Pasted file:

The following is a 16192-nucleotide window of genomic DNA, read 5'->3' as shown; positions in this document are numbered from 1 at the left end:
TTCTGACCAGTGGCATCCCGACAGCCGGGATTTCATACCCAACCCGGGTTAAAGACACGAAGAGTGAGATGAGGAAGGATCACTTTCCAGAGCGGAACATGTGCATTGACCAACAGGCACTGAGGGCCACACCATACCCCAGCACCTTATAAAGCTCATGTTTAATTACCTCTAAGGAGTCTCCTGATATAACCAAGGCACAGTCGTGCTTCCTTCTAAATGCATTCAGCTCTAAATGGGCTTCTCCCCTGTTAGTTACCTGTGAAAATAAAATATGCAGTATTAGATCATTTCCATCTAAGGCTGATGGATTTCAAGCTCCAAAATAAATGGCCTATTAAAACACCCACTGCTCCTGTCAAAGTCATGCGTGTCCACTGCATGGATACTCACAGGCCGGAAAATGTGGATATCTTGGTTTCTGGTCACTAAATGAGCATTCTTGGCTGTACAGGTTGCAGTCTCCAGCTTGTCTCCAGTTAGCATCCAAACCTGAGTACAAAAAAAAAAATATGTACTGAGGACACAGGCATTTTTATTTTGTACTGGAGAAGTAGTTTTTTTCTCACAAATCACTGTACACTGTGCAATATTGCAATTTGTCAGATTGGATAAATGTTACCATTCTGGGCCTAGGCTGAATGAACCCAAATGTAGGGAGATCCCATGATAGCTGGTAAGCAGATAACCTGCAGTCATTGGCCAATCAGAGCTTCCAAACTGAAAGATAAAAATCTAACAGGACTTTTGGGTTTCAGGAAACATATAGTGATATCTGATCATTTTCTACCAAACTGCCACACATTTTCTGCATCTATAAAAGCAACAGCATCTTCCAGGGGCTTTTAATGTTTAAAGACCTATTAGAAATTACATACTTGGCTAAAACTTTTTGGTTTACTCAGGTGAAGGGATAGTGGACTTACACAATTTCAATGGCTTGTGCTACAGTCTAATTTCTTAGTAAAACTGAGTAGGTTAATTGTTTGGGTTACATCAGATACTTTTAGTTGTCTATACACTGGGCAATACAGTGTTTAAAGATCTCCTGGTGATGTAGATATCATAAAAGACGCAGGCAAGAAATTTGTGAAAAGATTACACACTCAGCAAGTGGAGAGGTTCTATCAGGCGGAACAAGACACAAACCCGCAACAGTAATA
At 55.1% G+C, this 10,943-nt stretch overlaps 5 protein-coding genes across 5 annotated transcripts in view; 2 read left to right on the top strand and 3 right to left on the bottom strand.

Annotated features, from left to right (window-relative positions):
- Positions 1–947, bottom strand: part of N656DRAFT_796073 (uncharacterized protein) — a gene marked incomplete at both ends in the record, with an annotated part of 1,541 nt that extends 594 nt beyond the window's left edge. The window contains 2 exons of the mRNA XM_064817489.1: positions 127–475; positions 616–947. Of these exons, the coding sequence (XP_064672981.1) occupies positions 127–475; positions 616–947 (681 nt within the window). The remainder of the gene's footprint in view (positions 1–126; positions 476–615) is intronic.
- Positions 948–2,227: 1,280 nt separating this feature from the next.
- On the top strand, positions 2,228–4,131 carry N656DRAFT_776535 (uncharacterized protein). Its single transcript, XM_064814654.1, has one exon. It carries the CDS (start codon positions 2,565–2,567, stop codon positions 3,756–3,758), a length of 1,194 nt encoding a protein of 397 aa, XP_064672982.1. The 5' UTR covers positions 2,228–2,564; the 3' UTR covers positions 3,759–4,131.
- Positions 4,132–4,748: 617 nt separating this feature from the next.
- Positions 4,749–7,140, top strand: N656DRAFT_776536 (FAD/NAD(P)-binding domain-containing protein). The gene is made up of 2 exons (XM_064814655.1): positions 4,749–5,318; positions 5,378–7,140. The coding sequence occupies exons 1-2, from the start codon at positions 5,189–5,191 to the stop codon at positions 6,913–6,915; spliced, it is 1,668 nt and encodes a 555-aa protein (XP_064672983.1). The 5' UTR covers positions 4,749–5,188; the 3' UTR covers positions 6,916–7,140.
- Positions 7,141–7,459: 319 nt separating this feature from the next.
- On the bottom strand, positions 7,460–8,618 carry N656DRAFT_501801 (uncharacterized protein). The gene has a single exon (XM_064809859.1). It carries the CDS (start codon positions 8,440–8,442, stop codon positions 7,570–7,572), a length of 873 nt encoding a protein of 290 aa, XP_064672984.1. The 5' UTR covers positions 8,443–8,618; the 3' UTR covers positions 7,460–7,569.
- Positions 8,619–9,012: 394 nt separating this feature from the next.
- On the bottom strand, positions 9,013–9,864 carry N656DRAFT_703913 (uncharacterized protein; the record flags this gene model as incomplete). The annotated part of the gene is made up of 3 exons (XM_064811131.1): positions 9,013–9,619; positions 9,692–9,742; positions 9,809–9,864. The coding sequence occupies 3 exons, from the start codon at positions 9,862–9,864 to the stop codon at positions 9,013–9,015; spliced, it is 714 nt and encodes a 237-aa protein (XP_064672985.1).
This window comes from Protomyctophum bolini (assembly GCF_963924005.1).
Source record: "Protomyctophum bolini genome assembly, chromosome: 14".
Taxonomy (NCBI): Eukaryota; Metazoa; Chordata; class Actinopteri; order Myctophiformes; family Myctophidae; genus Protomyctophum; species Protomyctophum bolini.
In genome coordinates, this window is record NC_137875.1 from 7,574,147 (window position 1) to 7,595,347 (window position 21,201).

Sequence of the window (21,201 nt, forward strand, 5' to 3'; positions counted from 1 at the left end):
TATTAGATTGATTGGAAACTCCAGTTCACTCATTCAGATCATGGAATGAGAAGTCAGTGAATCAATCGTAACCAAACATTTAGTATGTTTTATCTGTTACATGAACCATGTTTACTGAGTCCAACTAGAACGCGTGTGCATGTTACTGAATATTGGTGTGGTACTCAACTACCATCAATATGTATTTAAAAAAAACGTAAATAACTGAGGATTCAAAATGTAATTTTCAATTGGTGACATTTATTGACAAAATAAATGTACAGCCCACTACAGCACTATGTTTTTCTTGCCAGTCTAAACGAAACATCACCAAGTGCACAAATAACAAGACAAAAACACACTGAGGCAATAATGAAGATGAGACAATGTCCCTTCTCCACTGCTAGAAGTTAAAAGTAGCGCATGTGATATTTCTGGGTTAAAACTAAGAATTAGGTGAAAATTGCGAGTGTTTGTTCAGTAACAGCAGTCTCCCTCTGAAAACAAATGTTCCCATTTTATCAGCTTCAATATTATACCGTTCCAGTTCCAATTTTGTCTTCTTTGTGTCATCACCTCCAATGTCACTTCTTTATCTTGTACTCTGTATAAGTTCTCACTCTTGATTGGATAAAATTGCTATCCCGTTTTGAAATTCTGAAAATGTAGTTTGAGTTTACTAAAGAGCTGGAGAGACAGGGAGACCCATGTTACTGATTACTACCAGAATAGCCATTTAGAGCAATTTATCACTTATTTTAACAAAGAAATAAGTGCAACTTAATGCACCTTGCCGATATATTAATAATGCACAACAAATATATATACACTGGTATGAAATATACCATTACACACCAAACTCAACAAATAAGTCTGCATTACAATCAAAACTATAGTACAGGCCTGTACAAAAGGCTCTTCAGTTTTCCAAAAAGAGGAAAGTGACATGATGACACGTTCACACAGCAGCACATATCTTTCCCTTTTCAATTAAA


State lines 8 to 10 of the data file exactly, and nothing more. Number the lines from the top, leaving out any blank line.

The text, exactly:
- Positions 4,132–4,748: 617 nt separating this feature from the next.
- Positions 4,749–7,140, top strand: N656DRAFT_776536 (FAD/NAD(P)-binding domain-containing protein). The gene is made up of 2 exons (XM_064814655.1): positions 4,749–5,318; positions 5,378–7,140. The coding sequence occupies exons 1-2, from the start codon at positions 5,189–5,191 to the stop codon at positions 6,913–6,915; spliced, it is 1,668 nt and encodes a 555-aa protein (XP_064672983.1). The 5' UTR covers positions 4,749–5,188; the 3' UTR covers positions 6,916–7,140.
- Positions 7,141–7,459: 319 nt separating this feature from the next.